Sunday March 26, 2017
Click on PG Course links for more detailed information including learning objectives and course outline
8:00 AM - 5:00 PM
UT Health Science Center at San Antonio
Hands-on Course - Limited to first 32 registrants
Course Directors: Elizabeth Mueller MD and Andrew Sokol MD
Course Faculty: Jonathon Solnik MD, Kevin Stepp MD, Karl Jallad MD, Kimberly Kenton MD, Olga Ramm MD, Lee Richter MD
The course is designed for gynecologic surgeons interested in improving their ability to avoid and treat complications during pelvic surgery in a minimally invasive fashion. The workshop will utilize a combination of didactic and hands-on instruction to enable participants to prevent injury, laparoscopically repair cystotomy, place ureteral stents, and interpret lower urinary tract imaging. Laparoscopic suturing trainers will be utilized to both practice suturing and then repair cystotomy in porcine bladders. Cadavers will be utilized for stent placement.
8:00 AM - 11:00 AM
Course Director: Lennox Hoyte MD, MSEECS
Course Faculty: John O. L. DeLancey, MD
A thorough understanding of the three dimensional relationship of the female pelvic organs and tissues is critical to the mastery of female pelvic surgery. To date, much of our understanding of the anatomic relationships of the pelvic organs and tissues stems from cadaveric dissections. However, in death, key tissues lose their shape and the anatomic relationships become distorted. Furthermore, tissue exposure during live surgery is ethically limited to the anatomic region requiring the surgical intervention. This combination of factors act to limit our ability to fully appreciate the true 3D pelvic anatomy in living women.
High resolution magnetic resonance imaging (MRI) permit access to the tissue level anatomy of the female pelvic organs and tissues in a non-invasive manner. However, the 2 dimensional “stacked image” rendition of the anatomy can limit a surgeon’s ability to “see” the fill 3D relationships between the organs in living women.
With the development of readily available public domain software for segmenting and 3D rendering of the MRI derived images from living women, Surgeons now have the ability to view and manipulate the female pelvic organs in 3D on the computer screen.
This course will teach the participant how to use the public domain 3D slicer software, and also how to manipulate a previously made MR-derived 3D pelvic floor model on their computer screen in order to study the detailed relationships between the organs and tissues.
8:00 AM - 12:00 PM
Course Directors: Dionysios K. Veronikis, MD and Sara Wood, MD, MHPE
Course Faculty: Rajiv Gala, MD, and John Gebhart, MD, MS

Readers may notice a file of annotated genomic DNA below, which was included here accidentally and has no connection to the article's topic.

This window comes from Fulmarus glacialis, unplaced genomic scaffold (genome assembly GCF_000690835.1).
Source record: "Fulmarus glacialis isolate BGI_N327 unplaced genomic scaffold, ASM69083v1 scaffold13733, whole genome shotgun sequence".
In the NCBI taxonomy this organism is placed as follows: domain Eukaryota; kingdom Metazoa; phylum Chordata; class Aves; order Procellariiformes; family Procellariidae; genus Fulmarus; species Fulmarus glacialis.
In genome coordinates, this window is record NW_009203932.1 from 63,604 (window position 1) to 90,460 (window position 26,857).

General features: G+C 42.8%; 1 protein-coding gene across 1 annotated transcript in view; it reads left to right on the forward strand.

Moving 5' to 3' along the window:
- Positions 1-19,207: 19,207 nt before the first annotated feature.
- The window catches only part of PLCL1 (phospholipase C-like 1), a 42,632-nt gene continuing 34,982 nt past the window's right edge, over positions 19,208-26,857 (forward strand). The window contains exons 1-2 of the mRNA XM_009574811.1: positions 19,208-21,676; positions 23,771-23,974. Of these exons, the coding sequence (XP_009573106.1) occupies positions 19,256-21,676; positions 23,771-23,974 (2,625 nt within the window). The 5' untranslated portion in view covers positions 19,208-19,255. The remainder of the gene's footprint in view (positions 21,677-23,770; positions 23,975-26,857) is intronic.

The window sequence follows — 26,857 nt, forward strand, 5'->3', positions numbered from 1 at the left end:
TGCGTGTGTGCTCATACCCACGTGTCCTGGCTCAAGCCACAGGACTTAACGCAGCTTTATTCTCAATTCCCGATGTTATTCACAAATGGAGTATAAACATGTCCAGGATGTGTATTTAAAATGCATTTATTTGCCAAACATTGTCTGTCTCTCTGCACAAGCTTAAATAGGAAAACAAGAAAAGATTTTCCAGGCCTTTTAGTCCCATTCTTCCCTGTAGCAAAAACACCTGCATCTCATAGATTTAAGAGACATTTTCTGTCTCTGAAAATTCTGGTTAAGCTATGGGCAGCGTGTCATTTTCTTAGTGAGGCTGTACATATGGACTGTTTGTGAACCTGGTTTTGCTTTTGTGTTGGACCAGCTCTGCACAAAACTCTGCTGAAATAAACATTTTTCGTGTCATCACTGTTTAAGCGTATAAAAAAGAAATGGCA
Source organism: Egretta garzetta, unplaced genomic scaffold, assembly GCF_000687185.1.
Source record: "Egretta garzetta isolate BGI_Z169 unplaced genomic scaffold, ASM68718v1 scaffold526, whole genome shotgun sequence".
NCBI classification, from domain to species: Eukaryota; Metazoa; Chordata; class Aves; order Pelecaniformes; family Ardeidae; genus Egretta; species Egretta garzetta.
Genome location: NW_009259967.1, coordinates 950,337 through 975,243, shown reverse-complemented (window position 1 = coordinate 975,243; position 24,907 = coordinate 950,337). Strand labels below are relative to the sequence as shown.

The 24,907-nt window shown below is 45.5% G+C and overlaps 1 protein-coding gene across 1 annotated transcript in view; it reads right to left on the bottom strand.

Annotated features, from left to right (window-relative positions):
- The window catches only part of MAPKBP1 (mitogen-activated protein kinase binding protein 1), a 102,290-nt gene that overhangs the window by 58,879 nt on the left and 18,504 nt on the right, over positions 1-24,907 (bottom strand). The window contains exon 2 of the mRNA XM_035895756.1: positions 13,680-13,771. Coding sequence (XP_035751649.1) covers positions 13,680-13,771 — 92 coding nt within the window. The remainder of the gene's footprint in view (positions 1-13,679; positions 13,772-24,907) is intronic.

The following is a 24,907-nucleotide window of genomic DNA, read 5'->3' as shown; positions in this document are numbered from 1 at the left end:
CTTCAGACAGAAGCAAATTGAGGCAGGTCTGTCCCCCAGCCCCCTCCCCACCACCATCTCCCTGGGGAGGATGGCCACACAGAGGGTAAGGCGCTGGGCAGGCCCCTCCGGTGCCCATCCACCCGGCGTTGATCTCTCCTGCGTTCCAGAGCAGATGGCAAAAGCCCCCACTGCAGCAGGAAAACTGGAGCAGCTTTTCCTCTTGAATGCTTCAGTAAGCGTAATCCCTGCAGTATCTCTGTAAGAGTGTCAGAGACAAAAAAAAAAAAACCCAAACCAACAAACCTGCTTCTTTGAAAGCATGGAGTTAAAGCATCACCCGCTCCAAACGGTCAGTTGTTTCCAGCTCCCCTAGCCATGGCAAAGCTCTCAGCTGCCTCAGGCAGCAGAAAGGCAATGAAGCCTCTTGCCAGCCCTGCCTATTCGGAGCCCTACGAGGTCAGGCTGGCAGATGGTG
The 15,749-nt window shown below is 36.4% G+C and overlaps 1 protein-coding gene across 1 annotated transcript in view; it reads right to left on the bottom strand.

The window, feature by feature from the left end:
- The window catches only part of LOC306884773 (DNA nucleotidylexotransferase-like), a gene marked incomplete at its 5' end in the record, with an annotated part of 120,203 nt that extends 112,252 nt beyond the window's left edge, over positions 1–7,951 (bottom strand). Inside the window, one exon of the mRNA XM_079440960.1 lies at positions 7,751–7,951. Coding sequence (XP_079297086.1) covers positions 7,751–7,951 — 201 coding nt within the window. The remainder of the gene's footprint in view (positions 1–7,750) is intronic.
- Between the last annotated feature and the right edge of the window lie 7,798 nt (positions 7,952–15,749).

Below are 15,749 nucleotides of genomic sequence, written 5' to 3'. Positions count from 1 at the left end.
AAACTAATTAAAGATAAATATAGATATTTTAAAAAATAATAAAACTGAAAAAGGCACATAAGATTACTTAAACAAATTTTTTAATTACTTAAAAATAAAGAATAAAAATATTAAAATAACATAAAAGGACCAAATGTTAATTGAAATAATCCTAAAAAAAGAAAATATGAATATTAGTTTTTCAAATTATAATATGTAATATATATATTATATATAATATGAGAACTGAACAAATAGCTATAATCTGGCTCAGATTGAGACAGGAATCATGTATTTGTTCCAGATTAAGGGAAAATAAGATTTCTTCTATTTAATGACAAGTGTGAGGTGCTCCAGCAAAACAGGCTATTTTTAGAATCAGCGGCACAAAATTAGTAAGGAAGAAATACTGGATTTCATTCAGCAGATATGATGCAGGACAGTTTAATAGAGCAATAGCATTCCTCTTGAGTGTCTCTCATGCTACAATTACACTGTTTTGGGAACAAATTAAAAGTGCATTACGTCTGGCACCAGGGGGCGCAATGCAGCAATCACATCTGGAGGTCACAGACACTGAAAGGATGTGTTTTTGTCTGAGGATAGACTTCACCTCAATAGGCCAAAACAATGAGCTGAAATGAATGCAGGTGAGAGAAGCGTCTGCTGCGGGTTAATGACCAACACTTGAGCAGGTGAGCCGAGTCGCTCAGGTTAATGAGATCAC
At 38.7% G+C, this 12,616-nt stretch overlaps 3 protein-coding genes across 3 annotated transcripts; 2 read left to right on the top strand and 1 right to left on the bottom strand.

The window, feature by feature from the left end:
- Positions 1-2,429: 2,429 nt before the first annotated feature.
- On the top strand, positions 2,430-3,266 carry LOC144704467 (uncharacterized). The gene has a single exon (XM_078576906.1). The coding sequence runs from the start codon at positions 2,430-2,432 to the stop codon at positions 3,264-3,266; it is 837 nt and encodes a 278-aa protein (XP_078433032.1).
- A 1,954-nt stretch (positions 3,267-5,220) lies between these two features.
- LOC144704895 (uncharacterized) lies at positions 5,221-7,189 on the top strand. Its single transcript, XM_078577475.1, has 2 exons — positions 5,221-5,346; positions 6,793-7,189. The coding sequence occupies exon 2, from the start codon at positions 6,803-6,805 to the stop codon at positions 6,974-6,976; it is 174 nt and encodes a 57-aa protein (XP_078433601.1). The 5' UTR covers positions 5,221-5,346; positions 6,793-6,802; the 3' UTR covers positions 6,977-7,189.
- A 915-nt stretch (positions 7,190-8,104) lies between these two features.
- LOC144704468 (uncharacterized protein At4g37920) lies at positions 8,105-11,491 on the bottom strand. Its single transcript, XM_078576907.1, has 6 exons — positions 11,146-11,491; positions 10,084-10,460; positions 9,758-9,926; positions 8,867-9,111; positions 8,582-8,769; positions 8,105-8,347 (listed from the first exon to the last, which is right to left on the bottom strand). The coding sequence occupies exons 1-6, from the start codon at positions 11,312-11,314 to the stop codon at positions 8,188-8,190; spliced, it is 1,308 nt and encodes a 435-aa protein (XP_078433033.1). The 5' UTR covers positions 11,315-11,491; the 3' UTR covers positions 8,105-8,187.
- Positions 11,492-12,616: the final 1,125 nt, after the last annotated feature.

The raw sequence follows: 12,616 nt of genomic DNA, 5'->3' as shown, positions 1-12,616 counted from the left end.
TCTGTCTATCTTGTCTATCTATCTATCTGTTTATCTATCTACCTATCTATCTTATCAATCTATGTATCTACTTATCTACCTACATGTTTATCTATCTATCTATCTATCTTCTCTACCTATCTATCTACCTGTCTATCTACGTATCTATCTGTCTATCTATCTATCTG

This post-graduate course is a faculty development opportunity for participants to advance their knowledge in training residents and fellows specifically in the context of the operating room (OR). We will begin by interactively identifying challenges that faculty face when teaching in the OR followed by a review of the current hot topics in the operative education literature, including operative autonomy. Approaches to identify trainees operative learning needs will provide participants with a model to address those needs throughout the surgical case. Tips and tricks to facilitate operative instruction will be shared and highlighted through video demonstration.
Delivery of intraoperative performance feedback and the integration of these methods into and at the conclusion of a surgical case will be discussed. Specific attention will note mechanisms to minimize disruptions to the workflow of the faculty member to enhance the likelihood that the feedback will be provided and documented. Faculty perspectives and interactive audience participation of their own experiences of mitigating barriers to providing timely operative feedback will be shared. Finally, strategies to teach residents or fellows who have difficulty in receiving or incorporating feedback will be considered through case examples.
1:00 PM - 5:00 PM
Course Director: Mikio Nihira, MD
Course Faculty: Adam Steinberg, MD, Sean C. Dowdy, MD and Melanie Simpson, RN
The goal of this course is to educate surgeon leaders in the science of multi-modal pain management in an effort to provide options to reduce our use of postoperative opioids for pain relief. The learning goals of the course would be to:
1) Provide a background of the current literature and recommendations on post-operative pain management
2) Discuss multimodal pain management and how it applies to the gynecologic post-operative patient
3) Discuss implementation of a multimodal pain management at your institution
4) Review strategies for effective implementation of ERAS at a tertiary care institution